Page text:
My savings, for both the short term and for retirement, are now included in my monthly budget.  I keep my living expenses to a basic minimum so that I can afford to save.  Some days, I wish I had my old life back, but the truth is that my previous financial lifestyle was careless and irresponsible. I can honestly say that my new financial life is not so bad, and I know that many people who were financially (and personally) affected during the financial crisis have not yet fully recovered; so I guess that I am one of the lucky ones. 

How about you all? Has the economy from 2008 until now caused any drastic changes to your personal finances?

Share your experiences by commenting below!

    ***Photo courtesy of http://www.flickr.com/photos/59937401@N07/5929474535/

    Comments

    1. John S @ Frugal Rules says:

      It has changed our habits in that we're more intentional savers now. We were living pretty disciplined before hand and have become more so now. That said, that discipline came from my own experience of hitting rock bottom and am so thankful for the lessons I learned through it.

    2. Tahnya Kristina says:

      @Thomas S. Moore – Thank you very much for your comment. I think that budgeting and saving are the keys to being financially successful.

      @Money Beagle – Oh yes I definitely learned my lesson the hard way, but oddly enough I don't regret it because I learned from my mistakes.

      Thanks for reading

    3. I heard about stories like this from friends. I remember telling them to take it easy with the spending and they would all give me crazy looks like the were never going to run out of money. I would say save and live a little less. When many of them lost there jobs they couldn't continue with the lifestyle the had created. I am glad to at least hear you are rebounding. My wife and I had a tough time but we started paying down debts and saving more. We live a lot under what we could be it helps out alot.
      My recent post Contrographic from PointBlankSEO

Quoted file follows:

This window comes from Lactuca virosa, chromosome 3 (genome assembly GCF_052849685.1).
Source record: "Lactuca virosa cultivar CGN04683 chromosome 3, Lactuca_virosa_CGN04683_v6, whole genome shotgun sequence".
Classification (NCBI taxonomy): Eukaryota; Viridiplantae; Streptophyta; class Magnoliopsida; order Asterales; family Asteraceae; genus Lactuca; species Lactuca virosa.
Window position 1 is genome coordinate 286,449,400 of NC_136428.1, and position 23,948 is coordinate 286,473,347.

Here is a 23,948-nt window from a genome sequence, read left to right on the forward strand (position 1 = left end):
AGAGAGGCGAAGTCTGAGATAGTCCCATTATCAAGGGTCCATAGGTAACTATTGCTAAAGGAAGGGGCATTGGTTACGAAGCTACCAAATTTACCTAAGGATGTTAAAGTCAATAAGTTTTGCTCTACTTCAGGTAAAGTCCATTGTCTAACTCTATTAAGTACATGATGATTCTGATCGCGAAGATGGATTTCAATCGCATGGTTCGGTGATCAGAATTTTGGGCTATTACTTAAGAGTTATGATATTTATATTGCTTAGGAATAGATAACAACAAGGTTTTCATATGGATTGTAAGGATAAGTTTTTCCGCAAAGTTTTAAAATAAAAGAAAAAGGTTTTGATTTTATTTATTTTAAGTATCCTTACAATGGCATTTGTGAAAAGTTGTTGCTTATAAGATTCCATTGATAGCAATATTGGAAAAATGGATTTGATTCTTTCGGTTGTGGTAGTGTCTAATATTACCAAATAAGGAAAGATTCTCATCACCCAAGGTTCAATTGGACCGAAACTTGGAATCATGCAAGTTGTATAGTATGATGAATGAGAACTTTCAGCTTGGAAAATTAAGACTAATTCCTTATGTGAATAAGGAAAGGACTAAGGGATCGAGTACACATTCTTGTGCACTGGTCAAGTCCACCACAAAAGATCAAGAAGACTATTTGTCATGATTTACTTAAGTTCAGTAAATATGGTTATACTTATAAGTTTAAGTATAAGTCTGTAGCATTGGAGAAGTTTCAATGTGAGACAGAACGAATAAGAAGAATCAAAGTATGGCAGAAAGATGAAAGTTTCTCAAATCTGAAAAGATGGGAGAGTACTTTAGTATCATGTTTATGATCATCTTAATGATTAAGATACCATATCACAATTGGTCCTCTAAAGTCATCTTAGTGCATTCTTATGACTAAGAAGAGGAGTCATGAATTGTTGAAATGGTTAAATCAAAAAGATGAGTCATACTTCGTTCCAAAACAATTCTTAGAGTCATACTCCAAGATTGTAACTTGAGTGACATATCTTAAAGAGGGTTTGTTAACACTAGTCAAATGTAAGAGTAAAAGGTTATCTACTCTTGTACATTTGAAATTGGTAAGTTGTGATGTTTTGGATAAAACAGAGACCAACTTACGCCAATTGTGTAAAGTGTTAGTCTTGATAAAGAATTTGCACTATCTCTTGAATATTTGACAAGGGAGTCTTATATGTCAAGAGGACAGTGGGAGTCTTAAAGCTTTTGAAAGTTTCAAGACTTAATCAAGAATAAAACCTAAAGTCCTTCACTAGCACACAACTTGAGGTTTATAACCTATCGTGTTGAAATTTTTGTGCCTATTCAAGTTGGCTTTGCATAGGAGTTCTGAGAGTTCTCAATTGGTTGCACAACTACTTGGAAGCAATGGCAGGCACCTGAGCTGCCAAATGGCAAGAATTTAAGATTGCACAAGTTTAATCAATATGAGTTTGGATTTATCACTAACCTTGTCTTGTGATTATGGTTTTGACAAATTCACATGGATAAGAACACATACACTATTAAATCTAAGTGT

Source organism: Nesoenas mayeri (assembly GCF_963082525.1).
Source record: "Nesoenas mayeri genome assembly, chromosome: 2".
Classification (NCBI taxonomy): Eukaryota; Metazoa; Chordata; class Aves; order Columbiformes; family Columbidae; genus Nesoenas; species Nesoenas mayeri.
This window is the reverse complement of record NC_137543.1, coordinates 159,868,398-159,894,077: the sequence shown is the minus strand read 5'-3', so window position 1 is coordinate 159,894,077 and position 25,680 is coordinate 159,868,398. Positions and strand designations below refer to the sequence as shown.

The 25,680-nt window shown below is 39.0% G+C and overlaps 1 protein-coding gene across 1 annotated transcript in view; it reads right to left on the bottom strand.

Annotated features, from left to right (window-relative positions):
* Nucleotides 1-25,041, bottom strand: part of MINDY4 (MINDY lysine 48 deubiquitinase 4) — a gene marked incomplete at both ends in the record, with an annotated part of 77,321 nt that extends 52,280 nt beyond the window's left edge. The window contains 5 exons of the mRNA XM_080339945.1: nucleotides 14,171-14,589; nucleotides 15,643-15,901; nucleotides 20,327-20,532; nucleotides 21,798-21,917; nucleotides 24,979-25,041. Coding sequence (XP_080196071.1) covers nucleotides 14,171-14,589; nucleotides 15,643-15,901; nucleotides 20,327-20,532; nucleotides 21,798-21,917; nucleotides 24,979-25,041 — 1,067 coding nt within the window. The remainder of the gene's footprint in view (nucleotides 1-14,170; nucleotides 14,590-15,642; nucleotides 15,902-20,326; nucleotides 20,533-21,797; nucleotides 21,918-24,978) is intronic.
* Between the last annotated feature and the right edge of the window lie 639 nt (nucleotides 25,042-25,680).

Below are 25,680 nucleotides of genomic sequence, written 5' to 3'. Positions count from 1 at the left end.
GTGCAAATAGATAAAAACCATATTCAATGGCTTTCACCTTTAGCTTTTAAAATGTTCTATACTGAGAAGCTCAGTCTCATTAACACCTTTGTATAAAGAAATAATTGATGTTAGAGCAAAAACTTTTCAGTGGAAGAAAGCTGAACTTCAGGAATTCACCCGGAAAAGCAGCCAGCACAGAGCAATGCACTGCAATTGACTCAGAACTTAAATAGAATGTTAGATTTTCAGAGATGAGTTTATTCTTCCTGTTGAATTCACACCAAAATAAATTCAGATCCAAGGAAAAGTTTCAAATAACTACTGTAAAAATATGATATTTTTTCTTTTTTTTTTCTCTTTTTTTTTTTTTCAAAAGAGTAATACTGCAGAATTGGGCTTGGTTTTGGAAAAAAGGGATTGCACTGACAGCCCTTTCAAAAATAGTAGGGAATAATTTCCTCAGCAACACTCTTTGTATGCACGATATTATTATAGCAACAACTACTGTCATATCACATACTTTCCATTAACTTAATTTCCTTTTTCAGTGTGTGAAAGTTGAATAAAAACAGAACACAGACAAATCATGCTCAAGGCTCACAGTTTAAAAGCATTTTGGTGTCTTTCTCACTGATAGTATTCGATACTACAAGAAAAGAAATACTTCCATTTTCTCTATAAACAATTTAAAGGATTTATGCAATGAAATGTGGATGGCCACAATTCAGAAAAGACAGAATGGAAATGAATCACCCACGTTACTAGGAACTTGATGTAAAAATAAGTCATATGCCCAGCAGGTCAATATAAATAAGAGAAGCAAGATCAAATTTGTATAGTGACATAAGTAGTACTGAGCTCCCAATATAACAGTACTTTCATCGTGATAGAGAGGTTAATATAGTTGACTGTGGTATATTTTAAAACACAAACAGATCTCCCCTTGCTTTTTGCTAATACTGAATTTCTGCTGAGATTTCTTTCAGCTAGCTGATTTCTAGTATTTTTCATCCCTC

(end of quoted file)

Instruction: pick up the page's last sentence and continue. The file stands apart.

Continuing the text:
4. moneybeagle says:

      You definitely learned your lesson the hard way. I think so many people out there understand and agree that saving is important, but there's a mentality that it can wait for later, especially when you're young. The reality is that the best time to save is when you're young, as those habits will carry with you, you'll have more opportunity and time to save, and it'll cushion you from the job loss you described and other financial calamities that are always waiting just around the corner. Thanks for sharing your story, including your 'comeback'
      My recent post 5 Things Republicans Need To Do To Get Back In The Game

    5. Tahnya,

      Fantastic post! Impressed you were making so much so young too. What are you up to now?

      2009 rocked my world. I lost 30% of my net worth in a nanosecond, and I was SUPER diversified. Not enough though! Without 2009, I wouldn't have started my site. Without my site, I wouldn't have quit the corporate world 3 years later and wrote my book on how to profitably quit your job w/ a severance.

      The motivation of 2009 was incredible!

      Sam
      My recent post The Main Reasons To Borrow Money Through Peer-To-Peer (P2P) Lending

    6. @Sam – Thank you for your comments. After the market crashed I took a break from personal finance to figure out what I really wanted to do in life. I have been working in banking for so long that I didn't even know there was any other option for me. I am now working back at a retail banking branch, but my focus is on writing. I went back to school to study journalism and my first book titled “A Better You” should be finished by the end of the year.

      I guess that I should thank the market crash because it gave me the motivation to find a career that truly makes me happy.
      My recent post I support The Montreal Children’s Hospital